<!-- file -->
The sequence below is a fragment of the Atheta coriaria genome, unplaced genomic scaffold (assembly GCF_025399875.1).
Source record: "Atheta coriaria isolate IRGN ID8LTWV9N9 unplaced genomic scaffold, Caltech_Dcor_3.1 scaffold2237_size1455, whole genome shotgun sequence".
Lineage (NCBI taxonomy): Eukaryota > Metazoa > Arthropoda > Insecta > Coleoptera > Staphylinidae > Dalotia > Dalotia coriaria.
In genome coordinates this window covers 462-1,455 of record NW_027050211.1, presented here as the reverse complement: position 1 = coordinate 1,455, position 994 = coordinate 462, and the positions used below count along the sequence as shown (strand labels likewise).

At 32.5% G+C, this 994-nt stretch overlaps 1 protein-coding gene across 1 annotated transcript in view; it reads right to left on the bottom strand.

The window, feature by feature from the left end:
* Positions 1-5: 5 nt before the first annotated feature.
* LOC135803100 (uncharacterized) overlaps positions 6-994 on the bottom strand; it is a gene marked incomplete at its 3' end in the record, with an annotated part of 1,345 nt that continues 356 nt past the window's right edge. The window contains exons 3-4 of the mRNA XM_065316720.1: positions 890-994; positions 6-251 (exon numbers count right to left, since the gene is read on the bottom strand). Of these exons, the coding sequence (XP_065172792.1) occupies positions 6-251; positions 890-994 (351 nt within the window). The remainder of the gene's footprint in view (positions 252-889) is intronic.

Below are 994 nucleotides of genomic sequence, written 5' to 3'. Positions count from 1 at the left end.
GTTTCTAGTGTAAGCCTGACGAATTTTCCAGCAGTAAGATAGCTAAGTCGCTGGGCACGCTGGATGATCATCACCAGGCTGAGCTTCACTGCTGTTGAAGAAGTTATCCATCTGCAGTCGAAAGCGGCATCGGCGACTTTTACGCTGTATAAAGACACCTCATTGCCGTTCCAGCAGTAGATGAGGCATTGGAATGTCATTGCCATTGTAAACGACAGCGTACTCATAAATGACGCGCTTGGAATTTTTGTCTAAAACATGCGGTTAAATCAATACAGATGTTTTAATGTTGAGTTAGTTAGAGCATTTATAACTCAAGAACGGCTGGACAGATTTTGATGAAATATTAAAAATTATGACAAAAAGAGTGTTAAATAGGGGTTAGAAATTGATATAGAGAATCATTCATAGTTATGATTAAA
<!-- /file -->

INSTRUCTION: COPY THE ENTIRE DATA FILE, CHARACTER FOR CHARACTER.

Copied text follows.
The sequence below is a fragment of the Atheta coriaria genome, unplaced genomic scaffold (assembly GCF_025399875.1).
Source record: "Atheta coriaria isolate IRGN ID8LTWV9N9 unplaced genomic scaffold, Caltech_Dcor_3.1 scaffold2237_size1455, whole genome shotgun sequence".
Lineage (NCBI taxonomy): Eukaryota > Metazoa > Arthropoda > Insecta > Coleoptera > Staphylinidae > Dalotia > Dalotia coriaria.
In genome coordinates this window covers 462-1,455 of record NW_027050211.1, presented here as the reverse complement: position 1 = coordinate 1,455, position 994 = coordinate 462, and the positions used below count along the sequence as shown (strand labels likewise).

At 32.5% G+C, this 994-nt stretch overlaps 1 protein-coding gene across 1 annotated transcript in view; it reads right to left on the bottom strand.

The window, feature by feature from the left end:
* Positions 1-5: 5 nt before the first annotated feature.
* LOC135803100 (uncharacterized) overlaps positions 6-994 on the bottom strand; it is a gene marked incomplete at its 3' end in the record, with an annotated part of 1,345 nt that continues 356 nt past the window's right edge. The window contains exons 3-4 of the mRNA XM_065316720.1: positions 890-994; positions 6-251 (exon numbers count right to left, since the gene is read on the bottom strand). Of these exons, the coding sequence (XP_065172792.1) occupies positions 6-251; positions 890-994 (351 nt within the window). The remainder of the gene's footprint in view (positions 252-889) is intronic.

Below are 994 nucleotides of genomic sequence, written 5' to 3'. Positions count from 1 at the left end.
GTTTCTAGTGTAAGCCTGACGAATTTTCCAGCAGTAAGATAGCTAAGTCGCTGGGCACGCTGGATGATCATCACCAGGCTGAGCTTCACTGCTGTTGAAGAAGTTATCCATCTGCAGTCGAAAGCGGCATCGGCGACTTTTACGCTGTATAAAGACACCTCATTGCCGTTCCAGCAGTAGATGAGGCATTGGAATGTCATTGCCATTGTAAACGACAGCGTACTCATAAATGACGCGCTTGGAATTTTTGTCTAAAACATGCGGTTAAATCAATACAGATGTTTTAATGTTGAGTTAGTTAGAGCATTTATAACTCAAGAACGGCTGGACAGATTTTGATGAAATATTAAAAATTATGACAAAAAGAGTGTTAAATAGGGGTTAGAAATTGATATAGAGAATCATTCATAGTTATGATTAAA